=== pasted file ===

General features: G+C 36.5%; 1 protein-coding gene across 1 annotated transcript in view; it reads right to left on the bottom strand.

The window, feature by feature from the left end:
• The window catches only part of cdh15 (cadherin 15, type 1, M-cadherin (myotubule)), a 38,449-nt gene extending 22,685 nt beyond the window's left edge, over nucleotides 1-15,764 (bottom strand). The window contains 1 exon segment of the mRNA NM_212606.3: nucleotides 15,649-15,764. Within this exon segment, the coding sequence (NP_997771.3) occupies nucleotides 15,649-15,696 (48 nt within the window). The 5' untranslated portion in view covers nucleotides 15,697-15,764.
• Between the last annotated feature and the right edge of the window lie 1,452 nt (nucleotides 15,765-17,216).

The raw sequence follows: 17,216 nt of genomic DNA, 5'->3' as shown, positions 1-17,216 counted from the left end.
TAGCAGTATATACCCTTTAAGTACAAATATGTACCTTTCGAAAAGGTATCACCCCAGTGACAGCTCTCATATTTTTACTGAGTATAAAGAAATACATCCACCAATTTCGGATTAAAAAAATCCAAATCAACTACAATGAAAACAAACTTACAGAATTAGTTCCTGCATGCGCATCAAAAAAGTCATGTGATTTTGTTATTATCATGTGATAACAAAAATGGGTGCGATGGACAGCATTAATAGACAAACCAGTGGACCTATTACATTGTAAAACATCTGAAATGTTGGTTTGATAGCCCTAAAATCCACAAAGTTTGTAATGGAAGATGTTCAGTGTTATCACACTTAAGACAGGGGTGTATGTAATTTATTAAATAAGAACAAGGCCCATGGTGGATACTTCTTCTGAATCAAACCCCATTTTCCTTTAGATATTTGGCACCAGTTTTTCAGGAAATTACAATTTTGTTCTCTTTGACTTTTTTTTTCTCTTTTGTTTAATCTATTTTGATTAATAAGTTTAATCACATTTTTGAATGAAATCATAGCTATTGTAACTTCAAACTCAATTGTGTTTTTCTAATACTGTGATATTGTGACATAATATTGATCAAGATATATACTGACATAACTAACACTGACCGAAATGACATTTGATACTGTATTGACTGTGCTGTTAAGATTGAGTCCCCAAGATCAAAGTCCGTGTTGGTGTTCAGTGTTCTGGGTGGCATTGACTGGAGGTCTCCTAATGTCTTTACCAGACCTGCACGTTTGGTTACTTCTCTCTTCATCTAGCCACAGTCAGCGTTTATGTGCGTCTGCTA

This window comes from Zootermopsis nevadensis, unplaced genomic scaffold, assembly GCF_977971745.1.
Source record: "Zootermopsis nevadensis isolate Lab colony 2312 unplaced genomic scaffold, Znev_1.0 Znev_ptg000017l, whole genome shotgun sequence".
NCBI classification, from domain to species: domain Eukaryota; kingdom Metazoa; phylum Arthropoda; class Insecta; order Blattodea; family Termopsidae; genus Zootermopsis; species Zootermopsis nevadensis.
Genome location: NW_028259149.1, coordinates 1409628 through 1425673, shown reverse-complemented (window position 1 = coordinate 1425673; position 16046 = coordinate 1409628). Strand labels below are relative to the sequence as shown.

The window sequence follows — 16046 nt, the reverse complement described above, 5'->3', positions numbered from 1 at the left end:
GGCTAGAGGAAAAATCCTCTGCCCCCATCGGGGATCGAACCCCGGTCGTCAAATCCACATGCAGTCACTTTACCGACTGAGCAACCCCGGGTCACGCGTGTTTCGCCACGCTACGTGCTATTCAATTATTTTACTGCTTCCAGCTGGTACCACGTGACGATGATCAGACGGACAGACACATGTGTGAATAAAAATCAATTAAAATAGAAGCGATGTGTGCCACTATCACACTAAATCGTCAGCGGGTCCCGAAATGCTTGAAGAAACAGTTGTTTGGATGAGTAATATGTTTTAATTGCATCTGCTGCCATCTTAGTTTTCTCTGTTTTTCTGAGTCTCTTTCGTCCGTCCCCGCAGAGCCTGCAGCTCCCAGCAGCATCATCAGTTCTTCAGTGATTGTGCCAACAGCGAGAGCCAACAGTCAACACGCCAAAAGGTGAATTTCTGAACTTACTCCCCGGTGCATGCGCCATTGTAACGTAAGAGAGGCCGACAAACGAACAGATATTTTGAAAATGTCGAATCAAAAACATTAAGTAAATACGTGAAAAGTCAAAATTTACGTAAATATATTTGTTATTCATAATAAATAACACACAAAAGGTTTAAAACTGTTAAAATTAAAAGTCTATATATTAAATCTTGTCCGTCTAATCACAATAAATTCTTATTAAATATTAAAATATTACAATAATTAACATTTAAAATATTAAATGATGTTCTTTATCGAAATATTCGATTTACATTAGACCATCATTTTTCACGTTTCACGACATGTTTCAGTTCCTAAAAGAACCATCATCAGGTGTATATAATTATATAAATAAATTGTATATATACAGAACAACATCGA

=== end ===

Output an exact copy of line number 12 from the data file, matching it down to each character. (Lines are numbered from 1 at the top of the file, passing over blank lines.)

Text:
GGCTAGAGGAAAAATCCTCTGCCCCCATCGGGGATCGAACCCCGGTCGTCAAATCCACATGCAGTCACTTTACCGACTGAGCAACCCCGGGTCACGCGTGTTTCGCCACGCTACGTGCTATTCAATTATTTTACTGCTTCCAGCTGGTACCACGTGACGATGATCAGACGGACAGACACATGTGTGAATAAAAATCAATTAAAATAGAAGCGATGTGTGCCACTATCACACTAAATCGTCAGCGGGTCCCGAAATGCTTGAAGAAACAGTTGTTTGGATGAGTAATATGTTTTAATTGCATCTGCTGCCATCTTAGTTTTCTCTGTTTTTCTGAGTCTCTTTCGTCCGTCCCCGCAGAGCCTGCAGCTCCCAGCAGCATCATCAGTTCTTCAGTGATTGTGCCAACAGCGAGAGCCAACAGTCAACACGCCAAAAGGTGAATTTCTGAACTTACTCCCCGGTGCATGCGCCATTGTAACGTAAGAGAGGCCGACAAACGAACAGATATTTTGAAAATGTCGAATCAAAAACATTAAGTAAATACGTGAAAAGTCAAAATTTACGTAAATATATTTGTTATTCATAATAAATAACACACAAAAGGTTTAAAACTGTTAAAATTAAAAGTCTATATATTAAATCTTGTCCGTCTAATCACAATAAATTCTTATTAAATATTAAAATATTACAATAATTAACATTTAAAATATTAAATGATGTTCTTTATCGAAATATTCGATTTACATTAGACCATCATTTTTCACGTTTCACGACATGTTTCAGTTCCTAAAAGAACCATCATCAGGTGTATATAATTATATAAATAAATTGTATATATACAGAACAACATCGA